Peregrin - February 02, 2007 - Report this comment
I'm sure it wasn't me !!! - ha ha - Let's just say that 'right' won ;-p
Peregrin - February 02, 2007 - Report this comment
RA, I have one comment ! "Diction"-ary ! Muwahahah ;-p
Rex - February 02, 2007 - Report this comment
Excellent parody, but in Arkansas it's pronounced "dinner".
Below Average Dave - February 02, 2007 - Report this comment
Merry & Pippin, you guys know your own strength, you don't really have to back it up. ..but good parody, 555 without a doubt.
Adagio - February 02, 2007 - Report this comment
Squirls they be a flyin' lol 5's
Pronunciation Police - February 02, 2007 - Report this comment
From the Hyperdictionary: "Pronunciation: 'skwurul" Hmmm that's TWO syllables it seems!! Peregrin, you win!
wandlimb - February 03, 2007 - Report this comment
"Can I just assume her humour's wry ?" This is probably the safest bet... (pssst, tho', personally, I'm with you on this one).
malcolm higgins - February 05, 2007 - Report this comment
fatass-pooty 5-5-5 again. just for the exhausting thought
Dirty Harry's Partner (which makes him a soon-to-be-dead Turtle) - October 06, 2012 - Report this comment
(Please read reply to Part 1 first!)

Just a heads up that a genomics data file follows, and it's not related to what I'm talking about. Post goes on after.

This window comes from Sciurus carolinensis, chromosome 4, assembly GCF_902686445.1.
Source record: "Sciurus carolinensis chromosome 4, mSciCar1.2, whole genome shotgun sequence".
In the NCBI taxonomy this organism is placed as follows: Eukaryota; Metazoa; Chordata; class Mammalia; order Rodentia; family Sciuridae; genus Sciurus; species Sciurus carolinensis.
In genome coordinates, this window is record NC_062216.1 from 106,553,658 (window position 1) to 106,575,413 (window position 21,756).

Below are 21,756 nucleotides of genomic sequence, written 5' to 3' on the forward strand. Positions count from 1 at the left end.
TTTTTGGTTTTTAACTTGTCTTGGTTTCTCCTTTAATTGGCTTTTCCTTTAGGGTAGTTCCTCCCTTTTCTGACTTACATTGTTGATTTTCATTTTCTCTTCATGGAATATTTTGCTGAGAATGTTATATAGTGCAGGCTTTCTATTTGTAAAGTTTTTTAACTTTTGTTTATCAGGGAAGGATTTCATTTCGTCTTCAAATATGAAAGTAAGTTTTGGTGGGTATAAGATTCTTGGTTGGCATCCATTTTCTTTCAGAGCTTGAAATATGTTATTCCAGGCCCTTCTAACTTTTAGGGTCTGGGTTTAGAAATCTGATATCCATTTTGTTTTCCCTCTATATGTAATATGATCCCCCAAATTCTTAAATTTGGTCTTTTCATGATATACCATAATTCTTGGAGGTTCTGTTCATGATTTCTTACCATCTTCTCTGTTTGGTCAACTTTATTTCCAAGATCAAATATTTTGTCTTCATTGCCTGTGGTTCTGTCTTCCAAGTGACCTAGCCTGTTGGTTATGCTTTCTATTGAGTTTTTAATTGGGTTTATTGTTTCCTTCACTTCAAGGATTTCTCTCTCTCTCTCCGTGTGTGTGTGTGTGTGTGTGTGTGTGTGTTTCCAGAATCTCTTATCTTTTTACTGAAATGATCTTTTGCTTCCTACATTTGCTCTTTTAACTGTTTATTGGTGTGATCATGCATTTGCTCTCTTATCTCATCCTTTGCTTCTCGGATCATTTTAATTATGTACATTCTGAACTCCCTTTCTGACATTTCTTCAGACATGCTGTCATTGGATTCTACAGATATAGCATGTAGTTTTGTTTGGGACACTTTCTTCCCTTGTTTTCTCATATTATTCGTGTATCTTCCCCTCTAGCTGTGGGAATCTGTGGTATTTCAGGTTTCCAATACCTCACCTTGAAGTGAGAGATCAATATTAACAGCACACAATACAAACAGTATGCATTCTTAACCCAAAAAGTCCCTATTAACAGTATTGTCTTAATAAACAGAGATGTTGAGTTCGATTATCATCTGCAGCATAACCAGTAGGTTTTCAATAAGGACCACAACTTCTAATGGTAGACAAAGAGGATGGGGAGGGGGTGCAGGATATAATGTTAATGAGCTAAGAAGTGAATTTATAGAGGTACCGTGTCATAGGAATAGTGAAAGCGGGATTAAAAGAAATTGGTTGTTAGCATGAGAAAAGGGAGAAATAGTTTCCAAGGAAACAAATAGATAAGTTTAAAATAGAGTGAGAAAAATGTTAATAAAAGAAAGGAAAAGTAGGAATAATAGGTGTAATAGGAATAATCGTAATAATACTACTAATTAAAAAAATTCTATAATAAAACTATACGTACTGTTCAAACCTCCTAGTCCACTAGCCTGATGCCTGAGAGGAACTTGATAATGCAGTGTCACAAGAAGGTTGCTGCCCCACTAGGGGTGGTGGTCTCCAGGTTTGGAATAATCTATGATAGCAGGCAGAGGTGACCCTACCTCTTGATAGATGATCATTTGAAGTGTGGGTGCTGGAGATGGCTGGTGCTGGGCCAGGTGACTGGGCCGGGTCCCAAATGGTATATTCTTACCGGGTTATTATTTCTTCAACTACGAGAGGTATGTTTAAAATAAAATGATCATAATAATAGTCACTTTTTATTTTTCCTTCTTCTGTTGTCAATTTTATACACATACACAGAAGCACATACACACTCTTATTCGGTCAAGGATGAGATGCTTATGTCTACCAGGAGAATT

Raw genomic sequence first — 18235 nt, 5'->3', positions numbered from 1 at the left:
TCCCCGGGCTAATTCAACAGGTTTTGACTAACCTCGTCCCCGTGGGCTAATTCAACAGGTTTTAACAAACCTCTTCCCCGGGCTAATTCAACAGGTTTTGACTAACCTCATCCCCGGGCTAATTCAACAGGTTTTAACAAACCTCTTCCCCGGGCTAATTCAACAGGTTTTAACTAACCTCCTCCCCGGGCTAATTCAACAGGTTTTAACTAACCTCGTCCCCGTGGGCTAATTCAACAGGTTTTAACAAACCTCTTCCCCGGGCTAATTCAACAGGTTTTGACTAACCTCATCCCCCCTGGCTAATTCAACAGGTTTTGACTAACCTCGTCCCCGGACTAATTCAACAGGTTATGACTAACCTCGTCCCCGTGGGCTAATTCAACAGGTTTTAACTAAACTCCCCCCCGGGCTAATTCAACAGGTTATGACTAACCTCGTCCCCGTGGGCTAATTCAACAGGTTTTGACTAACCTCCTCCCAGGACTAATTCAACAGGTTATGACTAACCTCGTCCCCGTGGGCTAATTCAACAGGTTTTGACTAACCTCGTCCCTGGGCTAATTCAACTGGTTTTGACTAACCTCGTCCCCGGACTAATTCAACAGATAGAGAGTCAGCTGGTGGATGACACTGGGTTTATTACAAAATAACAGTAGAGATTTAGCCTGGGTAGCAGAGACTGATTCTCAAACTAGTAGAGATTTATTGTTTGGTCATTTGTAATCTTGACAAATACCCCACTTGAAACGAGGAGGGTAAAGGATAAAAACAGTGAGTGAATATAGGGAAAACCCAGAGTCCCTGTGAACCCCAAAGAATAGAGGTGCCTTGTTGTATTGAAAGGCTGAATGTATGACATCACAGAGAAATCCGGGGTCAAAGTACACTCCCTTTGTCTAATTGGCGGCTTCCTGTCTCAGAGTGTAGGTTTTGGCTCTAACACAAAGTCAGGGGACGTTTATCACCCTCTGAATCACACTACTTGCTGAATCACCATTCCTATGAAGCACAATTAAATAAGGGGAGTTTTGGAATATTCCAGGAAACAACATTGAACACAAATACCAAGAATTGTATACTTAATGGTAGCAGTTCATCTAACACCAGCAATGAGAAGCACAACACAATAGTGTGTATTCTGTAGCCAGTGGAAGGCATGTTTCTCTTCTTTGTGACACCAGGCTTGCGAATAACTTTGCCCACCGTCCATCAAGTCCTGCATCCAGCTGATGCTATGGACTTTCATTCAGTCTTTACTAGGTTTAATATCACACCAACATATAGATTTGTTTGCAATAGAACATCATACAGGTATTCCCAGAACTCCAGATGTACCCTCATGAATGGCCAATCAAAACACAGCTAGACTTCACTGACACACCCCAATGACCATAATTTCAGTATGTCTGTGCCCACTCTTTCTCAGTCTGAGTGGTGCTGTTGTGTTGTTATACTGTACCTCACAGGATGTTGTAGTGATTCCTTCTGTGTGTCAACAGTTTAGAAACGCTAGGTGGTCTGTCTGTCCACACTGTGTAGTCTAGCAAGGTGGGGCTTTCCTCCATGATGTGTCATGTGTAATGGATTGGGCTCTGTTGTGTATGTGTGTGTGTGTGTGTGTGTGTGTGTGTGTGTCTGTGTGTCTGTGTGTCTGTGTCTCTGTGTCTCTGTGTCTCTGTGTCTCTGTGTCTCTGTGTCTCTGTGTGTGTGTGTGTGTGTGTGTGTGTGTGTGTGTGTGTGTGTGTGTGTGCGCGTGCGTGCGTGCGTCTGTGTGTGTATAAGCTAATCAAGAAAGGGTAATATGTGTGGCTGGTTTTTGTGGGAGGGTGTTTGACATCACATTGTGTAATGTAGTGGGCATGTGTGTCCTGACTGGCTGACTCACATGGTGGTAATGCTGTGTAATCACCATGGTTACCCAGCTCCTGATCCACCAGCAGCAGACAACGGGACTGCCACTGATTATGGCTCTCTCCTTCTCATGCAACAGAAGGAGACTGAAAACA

First of all, it should be noted that in the Deep South of the US, "God" has *three* syllables in it, which renders most other similar debates moot. ;-)

This is one of those delicious words like "iron", where, if you look through enough dictionaries, you can find at least one that supports one syl. and one that supports two. Which gives a "Fielder's Choice", as they say in baseball, and a *very* useful tool for pacing-conscious parodists! (Remember them? ;)

Here come da Judge! Here come da Judge!
  Verdict: You're both right. It's a draw -- and a funny one.

This *is* one of the difficulties of collaboration, but for a (facetious) way of settling them, Merry should see that which Pip hath already seen:
Peregrin - October 06, 2012 - Report this comment
"Here come da Judge! Here come da Judge! Verdict: You're both right. It's a draw"

Ye Gods! A fence sitter of the most heinous order! I wanna re-trial...
Meriadoc - October 06, 2012 - Report this comment
Can you picture a turtle balancing on a fence?
Certs is a candy mint! Certs is a breath mint! Stop! You're Both Right! - October 07, 2012 - Report this comment
(verry old commercial in the US; self-explanatory; not room in the Name field to include the trademark symbol for the brand name, Certs™.   ;)

WHAT fence-sitting? Dictionaries, authorities of ultimate stature, in overall meta-survey, allow either 1 or 2. Cf. f/n [6] in Friday's "A Rack Of D-Awesome" etc. Dictionary allows either three or four syls for "miniature", and *both are correct*. So the parodist gets to choose which to use.

Also interesting (to us word freaks) is that while it seems the US is the side most likely to shorten "squirrel" to one syl, the Brits chop a syllable off of "military", secretary", and probably every other word that ends in "tary". And, apparently, even "dysentery - disent'ry". (sheesh)